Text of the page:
There is a perpetual tussle between the old and the new. Perhaps nothing exemplifies this better than the tensions between the old economy and the new economy. A large share of the billions of dollars of foreign investments into India are now linked to the new economy. The new economy in turn is one that benefits from the freer movement of capital that has been enabled through a gradual opening up of our domestic market. And this capital is ruthless. It is attracted by productivity and efficiency, and not the populist impulses of our political class. Conversely, the old economy does seem to care about social equity – insofar as at least giving back through entrenched political patronage. A number of fallacies persist in the manner in which the old is pitted against the new – and recent debates
on Uber versus traditional taxi operators illustrate this.
Perhaps the biggest fallacy is that there are no common traits between old and new economy businesses. Of course, both aim to maximise profit, albeit through different means. Old economy businesses rely on high barriers to entry, which in the case of traditional taxi services are achieved through manipulation of the political economy. Anyone attempting to use community parking spots in Delhi for instance, would quickly realise that taxi stand operators have managed to appropriate space in a number of them, by paying ‘rent’ to the local officials. No doubt the cost of this rent is lower than that which would have to be paid if this were a formal levy.
On the other hand, new economy businesses such as Uber, rely on the sheer efficiency of technology to minimise costs. A nifty mobile application matches demand and supply in the taxi market, through an interactive experience that both the driver and the rider can use. There should be no mistaking the fact that the objective of any technology that is applied commercially is to create a monopoly of some form. And this is enabled through intellectual property laws that are widely recognised as essential for innovation, with some governments also complicit in perpetuating this virtuous cycle. Indeed, old and new economy businesses have different ways to achieve the same objective of achieving some form of monopoly in a product or a service value chain. And it remains incumbent on the government to regulate monopoly formation through appropriate regulatory mechanisms – whether for the old or for the new.
Another fallacy worth pointing out is that foreign capital is very different from domestic capital in its ruthlessness. The first quarter of the 2016-17 fiscal year has already witnessed
the highest capital raise through initial public offerings (IPOs) in India in nine years. While the sum is a relatively paltry Rs. 5,855 crores (less than a billion dollars), capital allocation patterns are illustrative of this fallacy. Three out the six of the companies that participated in these IPOs were previously funded through private equity or venture capital investments, which are in turn intrinsically linked to capital availability in the global markets. Distinguishing between foreign and domestic capital, at some level or the other, is a fool’s game. If India has chosen not to remain isolated from global markets, it is incumbent upon policymakers to make capital available for domestic enterprise to flourish.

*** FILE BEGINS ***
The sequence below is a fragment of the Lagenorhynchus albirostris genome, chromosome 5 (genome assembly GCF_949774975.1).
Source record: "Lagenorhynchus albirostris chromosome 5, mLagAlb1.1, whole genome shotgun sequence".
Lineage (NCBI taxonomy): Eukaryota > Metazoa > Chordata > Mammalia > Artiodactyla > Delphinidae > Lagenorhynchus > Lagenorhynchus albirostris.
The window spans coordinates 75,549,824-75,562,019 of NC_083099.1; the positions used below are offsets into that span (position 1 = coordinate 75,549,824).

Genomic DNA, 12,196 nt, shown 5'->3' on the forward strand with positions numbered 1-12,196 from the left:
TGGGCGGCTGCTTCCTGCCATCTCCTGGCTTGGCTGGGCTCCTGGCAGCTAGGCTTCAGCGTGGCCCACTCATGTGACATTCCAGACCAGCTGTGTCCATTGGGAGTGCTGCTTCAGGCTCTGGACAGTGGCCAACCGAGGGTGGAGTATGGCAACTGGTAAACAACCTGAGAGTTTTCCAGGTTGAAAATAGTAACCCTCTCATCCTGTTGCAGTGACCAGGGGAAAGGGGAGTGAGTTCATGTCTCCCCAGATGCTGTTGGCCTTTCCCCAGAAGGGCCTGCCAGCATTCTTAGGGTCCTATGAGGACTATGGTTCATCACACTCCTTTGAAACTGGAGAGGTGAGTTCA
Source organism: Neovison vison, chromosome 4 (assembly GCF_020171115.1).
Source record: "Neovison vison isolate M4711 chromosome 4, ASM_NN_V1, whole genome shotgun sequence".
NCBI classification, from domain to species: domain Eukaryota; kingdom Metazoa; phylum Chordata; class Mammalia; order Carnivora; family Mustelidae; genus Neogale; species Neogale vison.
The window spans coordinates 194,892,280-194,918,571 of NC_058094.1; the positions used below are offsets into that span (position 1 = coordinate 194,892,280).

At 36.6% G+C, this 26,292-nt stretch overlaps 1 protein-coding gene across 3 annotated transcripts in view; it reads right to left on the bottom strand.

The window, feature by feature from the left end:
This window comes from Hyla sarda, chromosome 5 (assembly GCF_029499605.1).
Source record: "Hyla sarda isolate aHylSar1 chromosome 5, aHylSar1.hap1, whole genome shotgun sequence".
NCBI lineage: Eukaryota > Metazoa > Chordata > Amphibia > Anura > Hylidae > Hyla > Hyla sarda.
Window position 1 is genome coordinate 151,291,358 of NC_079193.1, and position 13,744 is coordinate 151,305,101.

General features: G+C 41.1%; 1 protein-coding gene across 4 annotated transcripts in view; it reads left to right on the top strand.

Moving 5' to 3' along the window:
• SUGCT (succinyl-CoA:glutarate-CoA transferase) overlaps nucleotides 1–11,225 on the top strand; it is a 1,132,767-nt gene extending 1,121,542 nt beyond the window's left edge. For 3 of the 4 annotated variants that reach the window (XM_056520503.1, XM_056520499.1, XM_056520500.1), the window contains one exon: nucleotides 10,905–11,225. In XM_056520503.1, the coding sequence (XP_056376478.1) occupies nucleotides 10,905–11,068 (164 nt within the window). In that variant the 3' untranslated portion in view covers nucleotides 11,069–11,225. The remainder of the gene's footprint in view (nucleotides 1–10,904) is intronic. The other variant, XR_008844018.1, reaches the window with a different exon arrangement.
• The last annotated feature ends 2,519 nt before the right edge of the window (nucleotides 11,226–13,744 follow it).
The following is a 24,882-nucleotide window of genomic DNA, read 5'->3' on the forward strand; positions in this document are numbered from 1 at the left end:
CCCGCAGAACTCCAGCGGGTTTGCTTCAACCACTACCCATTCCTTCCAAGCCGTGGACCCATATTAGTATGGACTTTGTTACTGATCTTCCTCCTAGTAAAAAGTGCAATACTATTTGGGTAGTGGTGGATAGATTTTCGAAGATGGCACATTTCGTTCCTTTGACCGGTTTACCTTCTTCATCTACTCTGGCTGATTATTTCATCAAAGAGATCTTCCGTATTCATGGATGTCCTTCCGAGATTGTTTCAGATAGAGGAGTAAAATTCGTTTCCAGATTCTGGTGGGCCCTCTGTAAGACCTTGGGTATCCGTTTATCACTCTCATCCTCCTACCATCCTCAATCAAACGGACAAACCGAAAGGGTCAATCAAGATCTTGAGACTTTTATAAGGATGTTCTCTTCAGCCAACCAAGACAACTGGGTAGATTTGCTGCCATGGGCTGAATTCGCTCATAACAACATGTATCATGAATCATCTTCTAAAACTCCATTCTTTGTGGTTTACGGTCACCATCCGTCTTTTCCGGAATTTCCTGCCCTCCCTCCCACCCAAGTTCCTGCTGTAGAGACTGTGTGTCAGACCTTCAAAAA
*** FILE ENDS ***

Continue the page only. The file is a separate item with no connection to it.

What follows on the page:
So how can policymakers resolve this regulatory debate? One would imagine that a first step would be to reduce entry barriers, including licenses wherever possible, in order to foster competition. This should include doing what it takes to increase access to capital as well as removal of arbitrary pre-conditions at every step. Instead, state governments are busy figuring out how entry barriers to technologically-enabled businesses can be made higher. Karnataka for instance, has issued “On-demand Transportation Technology Aggregators Rules, 2016”; wherein one of pre-conditions is that licensees should have a minimum of 100 taxis in their fleet. This is perhaps not the best way to ‘Start-Up India’.
An alternative could be to first revisit and reconcile existing regulations and to focus on institutional capacity building within government while finding ways to enforce transparency. It is neither the moral responsibility of the private sector to think beyond its stakeholders, nor is it the task of governments to save the old economy from disruptions. It is however necessary for technology-driven businesses to be transparent given their inherent complexities; and in turn for governments to manage inevitable transitions from old to new by through some useful form of ‘co-regulation’ that empowers consumers.
The ability of government or for that matter, the judiciary, to regulate dynamic sectors is limited – most recently evidenced in the call-drop case wherein the judgement states that telecom operators should not be penalised for bad quality of service since the faults cannot be “traceable exclusively” to them. Consumer experiences can easily prove otherwise and therefore should be used as a metric within the regulatory paradigm.
The author is a partner at Koan Advisory Group.